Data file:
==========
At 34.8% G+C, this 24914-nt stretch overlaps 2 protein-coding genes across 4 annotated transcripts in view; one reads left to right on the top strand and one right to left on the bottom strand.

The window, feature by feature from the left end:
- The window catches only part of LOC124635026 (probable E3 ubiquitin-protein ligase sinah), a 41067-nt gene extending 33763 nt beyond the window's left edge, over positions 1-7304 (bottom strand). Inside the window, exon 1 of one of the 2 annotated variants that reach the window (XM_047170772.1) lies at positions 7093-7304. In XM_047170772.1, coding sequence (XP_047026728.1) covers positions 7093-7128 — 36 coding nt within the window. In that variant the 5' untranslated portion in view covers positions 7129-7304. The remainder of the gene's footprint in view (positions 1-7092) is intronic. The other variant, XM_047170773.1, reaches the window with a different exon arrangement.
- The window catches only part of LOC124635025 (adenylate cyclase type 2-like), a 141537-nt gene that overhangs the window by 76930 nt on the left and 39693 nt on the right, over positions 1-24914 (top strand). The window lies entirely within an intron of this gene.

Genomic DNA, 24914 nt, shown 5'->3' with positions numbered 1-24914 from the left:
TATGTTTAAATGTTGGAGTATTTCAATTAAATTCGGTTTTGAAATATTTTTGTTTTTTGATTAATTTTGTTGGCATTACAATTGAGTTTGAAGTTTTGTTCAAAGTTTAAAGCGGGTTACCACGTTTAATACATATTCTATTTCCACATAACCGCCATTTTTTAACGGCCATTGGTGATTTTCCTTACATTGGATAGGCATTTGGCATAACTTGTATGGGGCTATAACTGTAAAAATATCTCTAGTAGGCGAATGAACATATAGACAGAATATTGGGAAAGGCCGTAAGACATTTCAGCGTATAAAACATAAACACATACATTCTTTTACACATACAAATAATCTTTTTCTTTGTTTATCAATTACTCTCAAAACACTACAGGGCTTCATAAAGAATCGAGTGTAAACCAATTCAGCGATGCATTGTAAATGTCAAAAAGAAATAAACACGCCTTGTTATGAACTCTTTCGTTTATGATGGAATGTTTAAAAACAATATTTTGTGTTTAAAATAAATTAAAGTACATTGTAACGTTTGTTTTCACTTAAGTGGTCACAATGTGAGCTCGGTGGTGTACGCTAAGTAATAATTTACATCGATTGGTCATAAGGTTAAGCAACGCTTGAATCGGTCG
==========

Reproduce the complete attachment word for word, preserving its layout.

At 34.8% G+C, this 24914-nt stretch overlaps 2 protein-coding genes across 4 annotated transcripts in view; one reads left to right on the top strand and one right to left on the bottom strand.

The window, feature by feature from the left end:
- The window catches only part of LOC124635026 (probable E3 ubiquitin-protein ligase sinah), a 41067-nt gene extending 33763 nt beyond the window's left edge, over positions 1-7304 (bottom strand). Inside the window, exon 1 of one of the 2 annotated variants that reach the window (XM_047170772.1) lies at positions 7093-7304. In XM_047170772.1, coding sequence (XP_047026728.1) covers positions 7093-7128 — 36 coding nt within the window. In that variant the 5' untranslated portion in view covers positions 7129-7304. The remainder of the gene's footprint in view (positions 1-7092) is intronic. The other variant, XM_047170773.1, reaches the window with a different exon arrangement.
- The window catches only part of LOC124635025 (adenylate cyclase type 2-like), a 141537-nt gene that overhangs the window by 76930 nt on the left and 39693 nt on the right, over positions 1-24914 (top strand). The window lies entirely within an intron of this gene.

Genomic DNA, 24914 nt, shown 5'->3' with positions numbered 1-24914 from the left:
TATGTTTAAATGTTGGAGTATTTCAATTAAATTCGGTTTTGAAATATTTTTGTTTTTTGATTAATTTTGTTGGCATTACAATTGAGTTTGAAGTTTTGTTCAAAGTTTAAAGCGGGTTACCACGTTTAATACATATTCTATTTCCACATAACCGCCATTTTTTAACGGCCATTGGTGATTTTCCTTACATTGGATAGGCATTTGGCATAACTTGTATGGGGCTATAACTGTAAAAATATCTCTAGTAGGCGAATGAACATATAGACAGAATATTGGGAAAGGCCGTAAGACATTTCAGCGTATAAAACATAAACACATACATTCTTTTACACATACAAATAATCTTTTTCTTTGTTTATCAATTACTCTCAAAACACTACAGGGCTTCATAAAGAATCGAGTGTAAACCAATTCAGCGATGCATTGTAAATGTCAAAAAGAAATAAACACGCCTTGTTATGAACTCTTTCGTTTATGATGGAATGTTTAAAAACAATATTTTGTGTTTAAAATAAATTAAAGTACATTGTAACGTTTGTTTTCACTTAAGTGGTCACAATGTGAGCTCGGTGGTGTACGCTAAGTAATAATTTACATCGATTGGTCATAAGGTTAAGCAACGCTTGAATCGGTCG